Barack Obama has often been associated with Chicago: as a community organizer in the overwhelmingly African-American South Side of the “Windy City,” as a senator from Illinois or as a presidential candidate. If Obama’s political career took off on the shores of Lake Michigan, the 15 years he spent in Hawaii were also definitive. Le Temps wanted to measure the impact these years had on the first black U.S. president by meeting with those who knew him in his tender years.
If Barack Obama eluded his Hawaiian past for a long time, it is first and foremost because the archipelago, home to a 1.4 million people and thought of as “paradise,” did not convey a serious political image. Today, he no longer restrains himself. During a visit to Japan, he described himself as the first "Pacific" president of the United States. His Hawaiian experience culturally saturated the way he apprehends the complexity of inside and outside worlds. It also instilled the “aloha spirit” in him, an affable and compassionate attitude that softens a rigorous intellect. The White House’s reticence in intervening in the planet’s battlefields could also stem from it.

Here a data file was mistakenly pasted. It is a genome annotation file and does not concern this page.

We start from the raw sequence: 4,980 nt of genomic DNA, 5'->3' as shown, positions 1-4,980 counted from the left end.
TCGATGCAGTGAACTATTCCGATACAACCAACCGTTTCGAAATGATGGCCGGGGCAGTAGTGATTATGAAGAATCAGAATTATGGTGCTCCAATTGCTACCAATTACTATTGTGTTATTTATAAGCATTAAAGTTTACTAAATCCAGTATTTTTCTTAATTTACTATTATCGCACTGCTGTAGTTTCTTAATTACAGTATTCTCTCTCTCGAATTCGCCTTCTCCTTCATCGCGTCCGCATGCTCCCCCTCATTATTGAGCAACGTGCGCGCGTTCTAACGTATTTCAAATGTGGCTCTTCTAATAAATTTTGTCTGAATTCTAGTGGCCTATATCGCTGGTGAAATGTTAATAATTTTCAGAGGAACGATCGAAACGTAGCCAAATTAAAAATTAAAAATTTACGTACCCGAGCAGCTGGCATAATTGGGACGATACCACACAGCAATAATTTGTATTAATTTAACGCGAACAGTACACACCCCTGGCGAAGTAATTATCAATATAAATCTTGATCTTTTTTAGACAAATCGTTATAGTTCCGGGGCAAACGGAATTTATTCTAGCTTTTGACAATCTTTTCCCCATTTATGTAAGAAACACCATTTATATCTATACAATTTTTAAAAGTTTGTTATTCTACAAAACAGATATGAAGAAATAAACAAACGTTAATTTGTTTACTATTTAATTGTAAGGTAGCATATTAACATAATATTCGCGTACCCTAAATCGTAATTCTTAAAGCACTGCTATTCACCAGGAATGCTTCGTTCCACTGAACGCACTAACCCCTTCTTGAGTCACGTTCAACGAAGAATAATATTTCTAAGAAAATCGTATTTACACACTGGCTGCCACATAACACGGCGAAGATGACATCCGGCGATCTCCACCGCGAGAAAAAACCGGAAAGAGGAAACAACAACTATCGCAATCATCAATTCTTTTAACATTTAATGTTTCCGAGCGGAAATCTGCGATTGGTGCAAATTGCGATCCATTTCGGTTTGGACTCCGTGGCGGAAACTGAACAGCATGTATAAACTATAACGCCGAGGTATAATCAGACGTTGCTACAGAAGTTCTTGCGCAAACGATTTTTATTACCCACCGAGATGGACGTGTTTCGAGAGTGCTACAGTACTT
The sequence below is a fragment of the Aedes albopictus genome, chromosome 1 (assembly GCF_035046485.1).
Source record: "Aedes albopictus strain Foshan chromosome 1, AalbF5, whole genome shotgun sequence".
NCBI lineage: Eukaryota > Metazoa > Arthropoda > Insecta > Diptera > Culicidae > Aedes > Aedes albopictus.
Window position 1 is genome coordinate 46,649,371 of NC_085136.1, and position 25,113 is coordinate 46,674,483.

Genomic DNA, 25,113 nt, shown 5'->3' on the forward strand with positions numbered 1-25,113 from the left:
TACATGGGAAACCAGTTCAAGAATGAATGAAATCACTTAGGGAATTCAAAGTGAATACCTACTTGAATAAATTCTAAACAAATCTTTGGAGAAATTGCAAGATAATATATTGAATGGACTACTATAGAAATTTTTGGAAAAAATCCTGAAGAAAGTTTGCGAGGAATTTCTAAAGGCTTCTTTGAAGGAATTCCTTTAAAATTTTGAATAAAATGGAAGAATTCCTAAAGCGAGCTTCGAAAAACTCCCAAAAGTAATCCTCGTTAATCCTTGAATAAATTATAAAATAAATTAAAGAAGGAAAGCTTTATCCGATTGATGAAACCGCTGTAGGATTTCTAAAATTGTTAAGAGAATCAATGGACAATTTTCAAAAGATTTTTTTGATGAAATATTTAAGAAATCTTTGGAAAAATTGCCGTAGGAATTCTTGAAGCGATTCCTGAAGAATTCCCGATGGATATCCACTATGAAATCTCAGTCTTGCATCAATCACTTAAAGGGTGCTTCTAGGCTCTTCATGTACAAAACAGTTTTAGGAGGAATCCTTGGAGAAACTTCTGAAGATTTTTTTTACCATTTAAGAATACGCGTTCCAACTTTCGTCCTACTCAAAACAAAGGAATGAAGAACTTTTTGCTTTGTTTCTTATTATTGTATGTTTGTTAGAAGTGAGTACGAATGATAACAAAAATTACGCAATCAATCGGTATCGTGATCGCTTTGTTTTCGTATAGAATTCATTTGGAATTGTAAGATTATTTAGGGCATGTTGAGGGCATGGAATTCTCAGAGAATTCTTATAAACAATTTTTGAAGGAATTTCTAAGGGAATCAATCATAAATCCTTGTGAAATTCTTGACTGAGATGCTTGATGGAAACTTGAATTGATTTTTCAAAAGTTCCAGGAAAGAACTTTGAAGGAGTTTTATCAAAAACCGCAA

Barack Obama thus did not carry out a major strategic reorientation of the U.S. by accident. Even if that turn had already been cushioned under George W. Bush, he is the one who incarnates the new strategy of focus on the Asia-Pacific. Never has an American administration participated in so many large regional organization meetings and undertaken so many official visits. For the first time, it has named a permanent ambassador to the Association of Southeast Asian Nations. Barack Obama promised to participate in all East Asian summits himself.
The pivot to Asia is far from having a purely military dimension. It also has a strong economic and political component. While the U.S. is not neglecting Europe, by attempting to conclude a free trade treaty, it has determined that hanging on to the growth of Asian countries is fundamental. This new American strategy will have to be implemented subtly, however. The worst-case scenario would be to place itself in opposition to China, with which the U.S. has rarely entertained such good relations, representative of the successful summit between Obama and Xi in California.